With over half of the world’s Jewish population in its shores, Israel is today unquestionably the focus of world Jewish identity. The impact of “Operation Protective Edge” (Zuk Eitan) on Jewish communities around the globe makes this abundantly clear if it was not already. In democracies, free speech is critical and criticism of Israel is legitimate, and while we must be careful not to brand all anti-Israel comments as anti-Semitism, we must stand up and denounce anti-Semitism hiding under the guise of criticism of Israel. Pro-Palestinian demonstrations are turning into anti-Semitic parades; there is anti-Semitic violence on the streets of Europe that are eerily reminiscent of the 1930s. It would be a tragedy if young Jews were turned away from supporting Israel because they are the victims of verbal – or even, heaven forbid, physical, anti-Semitic assaults.
I believe in the centrality of Israel within Jewish life and Jewish identity, and I believe that the Jewish world needs to work together through collective channels, because the challenges we face are too great for us to meet unless we work together and share our resources. The Jewish Agency has served as this central channel since before the establishment of the State of Israel and it is still vitally important that it have sufficient resources to act in the name of the Jewish world on behalf of the whole Jewish world. The support of individual foundations for specific fields of activity are very important and can have significant impact. But there is only one institution that can address real crises or problems wherever they occur. That is why we need a strong Jewish Agency to continue to lead and to provide the united voice of the entire Jewish world, as it has since 1929.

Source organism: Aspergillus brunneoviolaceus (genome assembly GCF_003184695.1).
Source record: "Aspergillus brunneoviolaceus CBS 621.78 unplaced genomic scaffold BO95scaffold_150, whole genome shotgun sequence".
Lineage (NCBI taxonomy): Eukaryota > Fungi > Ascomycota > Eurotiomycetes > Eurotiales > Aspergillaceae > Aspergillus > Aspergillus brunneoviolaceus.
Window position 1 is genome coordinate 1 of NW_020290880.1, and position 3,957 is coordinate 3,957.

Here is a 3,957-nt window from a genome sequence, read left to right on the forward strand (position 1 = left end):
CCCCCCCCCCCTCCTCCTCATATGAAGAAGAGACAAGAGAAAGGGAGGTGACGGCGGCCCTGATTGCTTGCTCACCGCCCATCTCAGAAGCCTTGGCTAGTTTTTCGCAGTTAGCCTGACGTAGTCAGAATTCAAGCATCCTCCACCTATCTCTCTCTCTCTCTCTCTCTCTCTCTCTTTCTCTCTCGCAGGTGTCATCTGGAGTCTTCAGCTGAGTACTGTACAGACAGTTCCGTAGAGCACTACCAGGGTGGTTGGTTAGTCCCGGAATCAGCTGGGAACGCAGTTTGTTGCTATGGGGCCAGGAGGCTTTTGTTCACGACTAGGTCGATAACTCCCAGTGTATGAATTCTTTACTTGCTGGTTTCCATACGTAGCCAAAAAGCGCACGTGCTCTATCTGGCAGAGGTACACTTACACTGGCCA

[Upcoming: Limmud FSU has five events in five countries coming up in the next few months. Beginning this Friday, Limmud FSU returns to Vitebsk (Belarus), the birthplace of Marc Chagall. In October is the much-anticipated launch of Limmud FSU Canada. In November, Lvov (Ukraine) and St. Petersburg (Russia). The year concludes when Limmud FSU convenes for its annual festival event in Israel.]